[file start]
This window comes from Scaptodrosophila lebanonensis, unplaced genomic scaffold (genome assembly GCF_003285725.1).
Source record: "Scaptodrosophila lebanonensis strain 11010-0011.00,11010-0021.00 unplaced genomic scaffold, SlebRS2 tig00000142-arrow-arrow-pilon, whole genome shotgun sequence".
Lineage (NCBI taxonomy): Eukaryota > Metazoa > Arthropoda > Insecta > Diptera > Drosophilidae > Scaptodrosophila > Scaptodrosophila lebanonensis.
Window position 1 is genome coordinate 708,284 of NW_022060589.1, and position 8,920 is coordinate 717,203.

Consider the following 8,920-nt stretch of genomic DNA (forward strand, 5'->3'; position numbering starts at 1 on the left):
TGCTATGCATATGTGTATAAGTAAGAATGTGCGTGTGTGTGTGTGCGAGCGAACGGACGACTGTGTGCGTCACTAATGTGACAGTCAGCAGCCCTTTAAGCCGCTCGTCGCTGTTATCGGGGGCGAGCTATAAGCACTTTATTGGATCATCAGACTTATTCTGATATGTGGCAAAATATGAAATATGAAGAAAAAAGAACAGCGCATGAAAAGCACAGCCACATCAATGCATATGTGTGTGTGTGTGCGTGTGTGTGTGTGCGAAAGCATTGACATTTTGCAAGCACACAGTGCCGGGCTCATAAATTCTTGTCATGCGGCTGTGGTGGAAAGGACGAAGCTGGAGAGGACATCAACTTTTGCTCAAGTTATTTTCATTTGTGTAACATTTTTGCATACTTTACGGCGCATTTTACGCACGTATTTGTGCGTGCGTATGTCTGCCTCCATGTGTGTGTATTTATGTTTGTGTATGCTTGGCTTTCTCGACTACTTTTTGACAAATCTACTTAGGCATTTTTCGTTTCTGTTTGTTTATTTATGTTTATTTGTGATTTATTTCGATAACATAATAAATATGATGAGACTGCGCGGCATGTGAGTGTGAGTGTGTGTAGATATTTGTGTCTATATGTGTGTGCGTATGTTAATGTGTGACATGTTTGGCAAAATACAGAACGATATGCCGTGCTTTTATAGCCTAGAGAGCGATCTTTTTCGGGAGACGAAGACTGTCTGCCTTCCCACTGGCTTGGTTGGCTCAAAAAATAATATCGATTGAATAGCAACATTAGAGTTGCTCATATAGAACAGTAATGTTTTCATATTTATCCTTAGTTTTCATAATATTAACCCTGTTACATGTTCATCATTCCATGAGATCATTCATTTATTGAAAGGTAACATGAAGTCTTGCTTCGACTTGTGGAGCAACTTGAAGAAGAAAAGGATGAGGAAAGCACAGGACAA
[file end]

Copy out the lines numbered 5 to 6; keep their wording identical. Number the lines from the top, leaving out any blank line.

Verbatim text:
Consider the following 8,920-nt stretch of genomic DNA (forward strand, 5'->3'; position numbering starts at 1 on the left):
TGCTATGCATATGTGTATAAGTAAGAATGTGCGTGTGTGTGTGTGCGAGCGAACGGACGACTGTGTGCGTCACTAATGTGACAGTCAGCAGCCCTTTAAGCCGCTCGTCGCTGTTATCGGGGGCGAGCTATAAGCACTTTATTGGATCATCAGACTTATTCTGATATGTGGCAAAATATGAAATATGAAGAAAAAAGAACAGCGCATGAAAAGCACAGCCACATCAATGCATATGTGTGTGTGTGTGCGTGTGTGTGTGTGCGAAAGCATTGACATTTTGCAAGCACACAGTGCCGGGCTCATAAATTCTTGTCATGCGGCTGTGGTGGAAAGGACGAAGCTGGAGAGGACATCAACTTTTGCTCAAGTTATTTTCATTTGTGTAACATTTTTGCATACTTTACGGCGCATTTTACGCACGTATTTGTGCGTGCGTATGTCTGCCTCCATGTGTGTGTATTTATGTTTGTGTATGCTTGGCTTTCTCGACTACTTTTTGACAAATCTACTTAGGCATTTTTCGTTTCTGTTTGTTTATTTATGTTTATTTGTGATTTATTTCGATAACATAATAAATATGATGAGACTGCGCGGCATGTGAGTGTGAGTGTGTGTAGATATTTGTGTCTATATGTGTGTGCGTATGTTAATGTGTGACATGTTTGGCAAAATACAGAACGATATGCCGTGCTTTTATAGCCTAGAGAGCGATCTTTTTCGGGAGACGAAGACTGTCTGCCTTCCCACTGGCTTGGTTGGCTCAAAAAATAATATCGATTGAATAGCAACATTAGAGTTGCTCATATAGAACAGTAATGTTTTCATATTTATCCTTAGTTTTCATAATATTAACCCTGTTACATGTTCATCATTCCATGAGATCATTCATTTATTGAAAGGTAACATGAAGTCTTGCTTCGACTTGTGGAGCAACTTGAAGAAGAAAAGGATGAGGAAAGCACAGGACAA